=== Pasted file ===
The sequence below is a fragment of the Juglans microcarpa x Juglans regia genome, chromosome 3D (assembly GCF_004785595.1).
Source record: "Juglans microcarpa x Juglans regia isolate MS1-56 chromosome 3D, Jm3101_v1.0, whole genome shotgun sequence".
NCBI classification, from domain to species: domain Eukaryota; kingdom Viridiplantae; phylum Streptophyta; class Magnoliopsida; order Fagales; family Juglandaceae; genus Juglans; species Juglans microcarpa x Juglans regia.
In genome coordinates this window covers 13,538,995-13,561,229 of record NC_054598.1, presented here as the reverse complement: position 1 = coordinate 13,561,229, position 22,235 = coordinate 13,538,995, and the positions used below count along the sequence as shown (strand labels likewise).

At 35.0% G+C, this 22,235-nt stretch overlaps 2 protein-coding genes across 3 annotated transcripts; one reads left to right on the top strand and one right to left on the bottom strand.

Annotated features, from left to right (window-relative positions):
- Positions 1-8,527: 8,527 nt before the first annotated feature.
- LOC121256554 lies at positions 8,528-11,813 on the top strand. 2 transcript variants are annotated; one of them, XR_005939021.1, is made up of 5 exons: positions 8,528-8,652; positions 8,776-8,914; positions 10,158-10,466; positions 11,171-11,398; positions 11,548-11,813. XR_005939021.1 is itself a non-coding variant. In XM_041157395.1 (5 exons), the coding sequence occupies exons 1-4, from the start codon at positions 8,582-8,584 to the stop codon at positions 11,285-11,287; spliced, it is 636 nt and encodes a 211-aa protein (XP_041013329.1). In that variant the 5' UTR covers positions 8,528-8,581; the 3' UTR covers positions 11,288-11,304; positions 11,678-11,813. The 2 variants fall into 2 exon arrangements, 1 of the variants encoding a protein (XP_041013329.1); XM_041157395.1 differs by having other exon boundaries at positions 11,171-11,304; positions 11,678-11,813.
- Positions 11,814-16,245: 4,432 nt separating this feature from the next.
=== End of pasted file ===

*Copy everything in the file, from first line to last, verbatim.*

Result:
The sequence below is a fragment of the Juglans microcarpa x Juglans regia genome, chromosome 3D (assembly GCF_004785595.1).
Source record: "Juglans microcarpa x Juglans regia isolate MS1-56 chromosome 3D, Jm3101_v1.0, whole genome shotgun sequence".
NCBI classification, from domain to species: domain Eukaryota; kingdom Viridiplantae; phylum Streptophyta; class Magnoliopsida; order Fagales; family Juglandaceae; genus Juglans; species Juglans microcarpa x Juglans regia.
In genome coordinates this window covers 13,538,995-13,561,229 of record NC_054598.1, presented here as the reverse complement: position 1 = coordinate 13,561,229, position 22,235 = coordinate 13,538,995, and the positions used below count along the sequence as shown (strand labels likewise).

At 35.0% G+C, this 22,235-nt stretch overlaps 2 protein-coding genes across 3 annotated transcripts; one reads left to right on the top strand and one right to left on the bottom strand.

Annotated features, from left to right (window-relative positions):
- Positions 1-8,527: 8,527 nt before the first annotated feature.
- LOC121256554 lies at positions 8,528-11,813 on the top strand. 2 transcript variants are annotated; one of them, XR_005939021.1, is made up of 5 exons: positions 8,528-8,652; positions 8,776-8,914; positions 10,158-10,466; positions 11,171-11,398; positions 11,548-11,813. XR_005939021.1 is itself a non-coding variant. In XM_041157395.1 (5 exons), the coding sequence occupies exons 1-4, from the start codon at positions 8,582-8,584 to the stop codon at positions 11,285-11,287; spliced, it is 636 nt and encodes a 211-aa protein (XP_041013329.1). In that variant the 5' UTR covers positions 8,528-8,581; the 3' UTR covers positions 11,288-11,304; positions 11,678-11,813. The 2 variants fall into 2 exon arrangements, 1 of the variants encoding a protein (XP_041013329.1); XM_041157395.1 differs by having other exon boundaries at positions 11,171-11,304; positions 11,678-11,813.
- Positions 11,814-16,245: 4,432 nt separating this feature from the next.